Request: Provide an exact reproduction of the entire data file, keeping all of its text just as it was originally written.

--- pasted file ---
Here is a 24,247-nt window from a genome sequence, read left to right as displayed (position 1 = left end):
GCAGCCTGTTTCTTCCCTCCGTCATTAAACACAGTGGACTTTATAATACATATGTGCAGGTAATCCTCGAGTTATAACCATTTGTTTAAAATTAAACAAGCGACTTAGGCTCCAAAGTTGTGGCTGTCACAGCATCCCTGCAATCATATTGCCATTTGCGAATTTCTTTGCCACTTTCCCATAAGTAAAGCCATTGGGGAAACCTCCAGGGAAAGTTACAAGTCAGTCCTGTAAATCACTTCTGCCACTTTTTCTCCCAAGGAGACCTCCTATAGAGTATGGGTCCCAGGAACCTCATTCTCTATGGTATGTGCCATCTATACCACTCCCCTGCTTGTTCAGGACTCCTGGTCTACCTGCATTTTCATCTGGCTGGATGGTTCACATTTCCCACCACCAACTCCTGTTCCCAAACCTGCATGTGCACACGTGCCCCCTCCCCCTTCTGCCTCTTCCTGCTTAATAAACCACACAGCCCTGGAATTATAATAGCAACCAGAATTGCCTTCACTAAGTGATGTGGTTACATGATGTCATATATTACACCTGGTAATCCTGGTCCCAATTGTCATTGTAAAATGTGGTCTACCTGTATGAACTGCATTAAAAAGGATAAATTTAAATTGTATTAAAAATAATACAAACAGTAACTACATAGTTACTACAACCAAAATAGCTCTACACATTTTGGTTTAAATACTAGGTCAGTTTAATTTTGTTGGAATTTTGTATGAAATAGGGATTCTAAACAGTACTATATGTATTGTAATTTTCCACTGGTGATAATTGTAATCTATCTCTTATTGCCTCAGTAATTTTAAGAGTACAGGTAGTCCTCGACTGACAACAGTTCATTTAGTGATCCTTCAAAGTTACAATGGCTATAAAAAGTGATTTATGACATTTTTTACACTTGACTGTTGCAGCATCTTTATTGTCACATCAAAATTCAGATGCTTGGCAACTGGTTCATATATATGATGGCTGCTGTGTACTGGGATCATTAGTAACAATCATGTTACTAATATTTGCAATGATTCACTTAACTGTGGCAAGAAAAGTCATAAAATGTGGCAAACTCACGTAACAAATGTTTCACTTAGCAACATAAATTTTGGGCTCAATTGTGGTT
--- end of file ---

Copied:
Here is a 24,247-nt window from a genome sequence, read left to right as displayed (position 1 = left end):
GCAGCCTGTTTCTTCCCTCCGTCATTAAACACAGTGGACTTTATAATACATATGTGCAGGTAATCCTCGAGTTATAACCATTTGTTTAAAATTAAACAAGCGACTTAGGCTCCAAAGTTGTGGCTGTCACAGCATCCCTGCAATCATATTGCCATTTGCGAATTTCTTTGCCACTTTCCCATAAGTAAAGCCATTGGGGAAACCTCCAGGGAAAGTTACAAGTCAGTCCTGTAAATCACTTCTGCCACTTTTTCTCCCAAGGAGACCTCCTATAGAGTATGGGTCCCAGGAACCTCATTCTCTATGGTATGTGCCATCTATACCACTCCCCTGCTTGTTCAGGACTCCTGGTCTACCTGCATTTTCATCTGGCTGGATGGTTCACATTTCCCACCACCAACTCCTGTTCCCAAACCTGCATGTGCACACGTGCCCCCTCCCCCTTCTGCCTCTTCCTGCTTAATAAACCACACAGCCCTGGAATTATAATAGCAACCAGAATTGCCTTCACTAAGTGATGTGGTTACATGATGTCATATATTACACCTGGTAATCCTGGTCCCAATTGTCATTGTAAAATGTGGTCTACCTGTATGAACTGCATTAAAAAGGATAAATTTAAATTGTATTAAAAATAATACAAACAGTAACTACATAGTTACTACAACCAAAATAGCTCTACACATTTTGGTTTAAATACTAGGTCAGTTTAATTTTGTTGGAATTTTGTATGAAATAGGGATTCTAAACAGTACTATATGTATTGTAATTTTCCACTGGTGATAATTGTAATCTATCTCTTATTGCCTCAGTAATTTTAAGAGTACAGGTAGTCCTCGACTGACAACAGTTCATTTAGTGATCCTTCAAAGTTACAATGGCTATAAAAAGTGATTTATGACATTTTTTACACTTGACTGTTGCAGCATCTTTATTGTCACATCAAAATTCAGATGCTTGGCAACTGGTTCATATATATGATGGCTGCTGTGTACTGGGATCATTAGTAACAATCATGTTACTAATATTTGCAATGATTCACTTAACTGTGGCAAGAAAAGTCATAAAATGTGGCAAACTCACGTAACAAATGTTTCACTTAGCAACATAAATTTTGGGCTCAATTGTGGTT